[Top][All Lists]

[Date Prev][Date Next][Thread Prev][Thread Next][Date Index][Thread Index]

Re: [Emacs-diffs] master 4e23cd0 4/5: * mail/rmail.el (rmail-show-messag

From: Alan Mackenzie
Subject: Re: [Emacs-diffs] master 4e23cd0 4/5: * mail/rmail.el (rmail-show-message-1): When displaying a mime message,
Date: Tue, 14 Apr 2015 17:16:35 +0000
User-agent: Mutt/1.5.23 (2014-03-12)

Hello, Stephen.

#On Tue, Apr 14, 2015 at 08:08:12AM +0900, Stephen J. Turnbull wrote:
> Alan Mackenzie writes:

>  > Since that time, whenever I have files in the staging area ready to
>  > commit, and do a git pull, those files end up no longer being in the
>  > staging area.

> I don't understand.  I did

> cd /tmp
> git clone ~/src/Twitter
> cd Twitter
> git reset --hard HEAD^
> echo foo > foo
> git add foo

> I expect that if I now pull I will get an up-to-date git repo with foo
> ready for commit.  Try it:

> Twitter 18:19$ git pull
> Updating 64cb97f..f079094
> Fast-forward
>  stream.py | 4 ++--
>  1 file changed, 2 insertions(+), 2 deletions(-)
> Twitter 18:19$ git status
> On branch master
> Your branch is up-to-date with 'origin/master'.
> Changes to be committed:
>   (use "git reset HEAD <file>..." to unstage)

>   new file:   foo

> Twitter 18:19$

> How do I reproduce your experience?

I don't know.  But when it has happened to me, it has always been with
existing files in a repository directly cloned from a remote repository.
(I have no experience of other scenarios.)  I can't even say whether the
loss of staging of files is a bug or an intended feature.

>  > > ...., but the problems Richard and Alan are encountering are
>  > > soon solved by those who study a little bit, and establish some
>  > > discipline in performing what they've learned.

>  > Excuse me, but that is disparagingly patronising.

> Nonsense.  I don't know what you and Richard are doing differently,
> but it is a fact that millions of people have learned to use git,
> reasonably quickly, at the level needed to contribute to some project.

I can't speak for Richard, but for me, it might be how I learn new tools:
I first flick through tutorials to get the general gist of a tool, then
hit the reference documentation and build an internal mental map of it,
then start using the tool, using the reference doc to sort out the
problems which occur.  This usually works well, but hasn't done for git.

How do other people, such as yourself, learn these things?

> I don't know why you and Richard encounter the issues you do.  That
> doesn't mean I think you're somehow less of a developer for that.  I
> would like to know why; if I did, I might be able to see a way to do
> things your way.

OK.  To take an example, I was stuck a couple of months back having made
changes in my working directory and needing to revert them (from the
repository).  In many (?most) VCSs this operation is called "revert".
Not in git.  In git, you have to use "git checkout" in a particular
fashion.  Supposing one doesn't know that the command is called
"checkout", how does one find out?  How would you find this out?  In the
end, I gave up and bothered people on emacs-devel instead.  But if you
can answer this question, it would help me a great deal next time I have
a similar puzzlement.

> But all I hear from you and Richard is that git requires tens of hours
> to learn to the level required for contributing to Emacs, which is
> manifestly false from my own experience and that of many many others,

How, then, did you learn git?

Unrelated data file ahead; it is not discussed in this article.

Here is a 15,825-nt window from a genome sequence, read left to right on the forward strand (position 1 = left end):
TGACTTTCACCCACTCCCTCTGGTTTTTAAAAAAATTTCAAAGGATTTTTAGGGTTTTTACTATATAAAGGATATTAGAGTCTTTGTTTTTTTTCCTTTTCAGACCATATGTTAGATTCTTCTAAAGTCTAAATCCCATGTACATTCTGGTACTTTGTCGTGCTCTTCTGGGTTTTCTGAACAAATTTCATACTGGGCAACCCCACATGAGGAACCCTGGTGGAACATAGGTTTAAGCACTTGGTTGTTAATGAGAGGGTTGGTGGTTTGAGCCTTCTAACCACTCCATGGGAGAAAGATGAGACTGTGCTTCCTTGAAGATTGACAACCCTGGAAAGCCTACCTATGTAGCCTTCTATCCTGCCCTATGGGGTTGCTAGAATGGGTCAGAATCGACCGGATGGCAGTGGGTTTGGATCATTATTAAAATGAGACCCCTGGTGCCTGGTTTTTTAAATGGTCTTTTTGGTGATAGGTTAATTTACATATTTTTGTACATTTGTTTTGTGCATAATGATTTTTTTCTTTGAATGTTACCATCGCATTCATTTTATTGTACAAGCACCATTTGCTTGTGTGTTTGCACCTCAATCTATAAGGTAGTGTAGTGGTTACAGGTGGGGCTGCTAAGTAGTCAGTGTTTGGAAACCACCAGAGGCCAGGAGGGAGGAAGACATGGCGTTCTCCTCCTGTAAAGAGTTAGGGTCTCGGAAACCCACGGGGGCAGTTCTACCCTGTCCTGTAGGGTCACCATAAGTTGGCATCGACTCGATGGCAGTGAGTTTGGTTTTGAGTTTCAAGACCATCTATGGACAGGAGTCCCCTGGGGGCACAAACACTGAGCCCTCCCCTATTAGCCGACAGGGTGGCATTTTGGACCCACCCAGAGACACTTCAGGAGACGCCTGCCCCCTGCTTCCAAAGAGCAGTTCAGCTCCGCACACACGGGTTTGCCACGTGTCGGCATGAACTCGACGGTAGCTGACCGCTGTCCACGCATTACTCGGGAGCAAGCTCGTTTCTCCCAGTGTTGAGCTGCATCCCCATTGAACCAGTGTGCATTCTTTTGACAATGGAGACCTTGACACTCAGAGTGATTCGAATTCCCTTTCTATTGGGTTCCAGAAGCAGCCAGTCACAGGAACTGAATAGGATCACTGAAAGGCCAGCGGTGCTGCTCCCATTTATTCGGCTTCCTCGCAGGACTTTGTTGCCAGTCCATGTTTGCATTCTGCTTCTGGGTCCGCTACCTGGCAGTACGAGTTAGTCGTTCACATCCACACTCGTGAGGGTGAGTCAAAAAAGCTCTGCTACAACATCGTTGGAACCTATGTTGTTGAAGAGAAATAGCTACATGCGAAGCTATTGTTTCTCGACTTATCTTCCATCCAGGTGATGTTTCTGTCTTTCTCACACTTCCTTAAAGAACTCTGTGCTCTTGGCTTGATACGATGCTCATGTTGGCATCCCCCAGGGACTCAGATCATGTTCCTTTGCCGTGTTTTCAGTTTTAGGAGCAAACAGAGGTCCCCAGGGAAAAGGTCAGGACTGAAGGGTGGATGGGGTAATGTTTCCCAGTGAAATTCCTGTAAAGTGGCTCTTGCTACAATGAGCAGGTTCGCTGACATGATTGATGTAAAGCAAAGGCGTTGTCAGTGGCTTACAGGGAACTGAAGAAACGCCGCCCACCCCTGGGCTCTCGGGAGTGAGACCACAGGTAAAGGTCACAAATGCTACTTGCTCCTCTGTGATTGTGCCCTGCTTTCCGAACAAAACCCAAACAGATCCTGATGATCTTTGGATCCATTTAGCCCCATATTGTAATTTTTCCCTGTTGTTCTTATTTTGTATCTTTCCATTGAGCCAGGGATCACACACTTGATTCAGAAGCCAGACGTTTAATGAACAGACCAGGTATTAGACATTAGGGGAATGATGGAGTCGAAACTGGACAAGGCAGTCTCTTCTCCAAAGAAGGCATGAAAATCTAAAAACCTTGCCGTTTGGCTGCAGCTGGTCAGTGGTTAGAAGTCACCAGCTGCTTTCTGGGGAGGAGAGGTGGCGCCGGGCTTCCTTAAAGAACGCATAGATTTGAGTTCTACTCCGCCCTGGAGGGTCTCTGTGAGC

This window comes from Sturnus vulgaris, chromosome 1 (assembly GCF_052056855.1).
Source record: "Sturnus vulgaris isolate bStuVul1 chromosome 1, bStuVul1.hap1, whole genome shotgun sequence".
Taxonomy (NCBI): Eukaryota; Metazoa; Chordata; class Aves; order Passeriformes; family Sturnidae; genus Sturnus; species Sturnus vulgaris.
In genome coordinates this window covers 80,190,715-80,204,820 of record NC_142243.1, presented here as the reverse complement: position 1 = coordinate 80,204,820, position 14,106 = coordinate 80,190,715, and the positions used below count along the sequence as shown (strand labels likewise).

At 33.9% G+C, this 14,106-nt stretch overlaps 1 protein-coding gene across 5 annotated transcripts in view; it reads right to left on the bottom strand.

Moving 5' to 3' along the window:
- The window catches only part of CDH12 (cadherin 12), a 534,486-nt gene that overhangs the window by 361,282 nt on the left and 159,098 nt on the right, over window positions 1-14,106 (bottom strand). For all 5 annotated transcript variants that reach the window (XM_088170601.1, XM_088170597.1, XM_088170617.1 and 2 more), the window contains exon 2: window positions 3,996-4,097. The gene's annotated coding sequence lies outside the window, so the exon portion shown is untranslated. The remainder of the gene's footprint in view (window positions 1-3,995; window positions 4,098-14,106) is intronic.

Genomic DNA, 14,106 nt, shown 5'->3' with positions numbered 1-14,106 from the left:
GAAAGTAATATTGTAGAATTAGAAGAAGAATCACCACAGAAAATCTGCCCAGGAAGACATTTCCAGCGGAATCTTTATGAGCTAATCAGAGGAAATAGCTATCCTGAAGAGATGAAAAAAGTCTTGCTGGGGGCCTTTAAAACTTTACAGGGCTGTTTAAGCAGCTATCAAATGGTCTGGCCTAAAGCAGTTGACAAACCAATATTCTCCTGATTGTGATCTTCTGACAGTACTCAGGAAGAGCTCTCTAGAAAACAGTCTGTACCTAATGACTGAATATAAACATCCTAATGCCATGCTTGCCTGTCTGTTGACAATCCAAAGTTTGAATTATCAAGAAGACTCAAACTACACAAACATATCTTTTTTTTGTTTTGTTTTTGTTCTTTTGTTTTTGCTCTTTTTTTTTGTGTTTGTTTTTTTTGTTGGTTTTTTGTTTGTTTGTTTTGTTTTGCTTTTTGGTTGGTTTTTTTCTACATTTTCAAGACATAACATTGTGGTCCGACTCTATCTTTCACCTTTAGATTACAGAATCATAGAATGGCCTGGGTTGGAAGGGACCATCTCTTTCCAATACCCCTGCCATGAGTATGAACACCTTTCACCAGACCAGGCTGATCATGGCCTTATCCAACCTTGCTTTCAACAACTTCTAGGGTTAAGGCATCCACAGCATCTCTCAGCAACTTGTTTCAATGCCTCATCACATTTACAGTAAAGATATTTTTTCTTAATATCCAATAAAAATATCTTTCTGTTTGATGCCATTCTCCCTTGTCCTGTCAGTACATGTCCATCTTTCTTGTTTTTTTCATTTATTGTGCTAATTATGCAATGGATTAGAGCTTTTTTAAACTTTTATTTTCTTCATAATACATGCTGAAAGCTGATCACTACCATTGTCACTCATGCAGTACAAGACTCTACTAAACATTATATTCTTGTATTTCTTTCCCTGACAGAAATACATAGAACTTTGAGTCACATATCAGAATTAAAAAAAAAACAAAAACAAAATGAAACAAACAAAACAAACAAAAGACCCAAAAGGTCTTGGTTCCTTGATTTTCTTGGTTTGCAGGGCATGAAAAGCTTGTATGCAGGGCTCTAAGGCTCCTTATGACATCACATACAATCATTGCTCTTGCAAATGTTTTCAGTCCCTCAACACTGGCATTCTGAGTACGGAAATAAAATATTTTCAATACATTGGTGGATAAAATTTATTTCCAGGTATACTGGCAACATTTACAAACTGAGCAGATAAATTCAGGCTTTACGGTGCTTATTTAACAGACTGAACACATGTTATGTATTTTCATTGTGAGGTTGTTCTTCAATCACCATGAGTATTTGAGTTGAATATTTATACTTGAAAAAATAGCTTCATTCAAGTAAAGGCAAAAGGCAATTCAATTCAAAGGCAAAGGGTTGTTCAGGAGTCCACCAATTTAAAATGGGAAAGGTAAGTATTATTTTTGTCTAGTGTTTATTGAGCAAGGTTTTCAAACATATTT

> and that it is a "screw", which is purely pejorative.

I agree with you here.  The term is offensive, probably deliberately so.

> Neither contains content useful to developing an "unscrewed" workflow.

>  > Again you're muddying the waters, insinuating that we're both stuck
>  > in the antediluvian CVS past.

> You want workflows that (for Richard) involves avoiding branches and
> (for both) leaving some changes uncommitted for long periods while
> updating your workspace with new code from upstream.  Those are
> typical of workflows developed for and adapted to CVS.

Yes.  I think it more likely that CVS was developed for those workflows.
But why does git cope so badly with these workflows?  It's supposed to be
a modern flexible tool.

How do you personally deal with commits that you make not because your
development is at a suitable stage for a commit, but that you make
because git encourages/enforces it (for example, when you want to pull)?

I don't see any need for me personally to use branches.  If I was
constantly active in the development of several different things in Emacs
I might.  But then I would probably want to use several parallel
repositories rather than branches within a single one.  git's scheme of
constant branching and branch swapping doesn't scale to built objects
(such as files.o and files.elc).  I actually keep two Emacs git
repositories, one for master, the other for the Emacs-24 branch.

I foresee that both "frivolous" commits and "frivolous" branching would
create extra administrative work for me.  Somehow, they would have to be
dealt with, and effort would need to be made to prevent them accidentally
leaking to the savannah repository.

> "Antediluvian" is your word, not mine.  Feel free to retract it, I
> won't mind.

OK, I retract it.  There hasn't been a flood since the CVS times which
has affected me, so it's inaccurate.

[ ... ]

>  > And nobody could fairly accuse me of not compromising with git.

> "Fair" is a matter of opinion, of course.  But what anyone can observe
> is that you complain about the need to compromise with git, and
> disparage the tool itself.  I think that's hardly helpful in
> developing a workflow.

Well, maybe not.  But remaining silent about problems isn't helpful

Alan Mackenzie (Nuremberg, Germany).

reply via email to

[Prev in Thread] Current Thread [Next in Thread]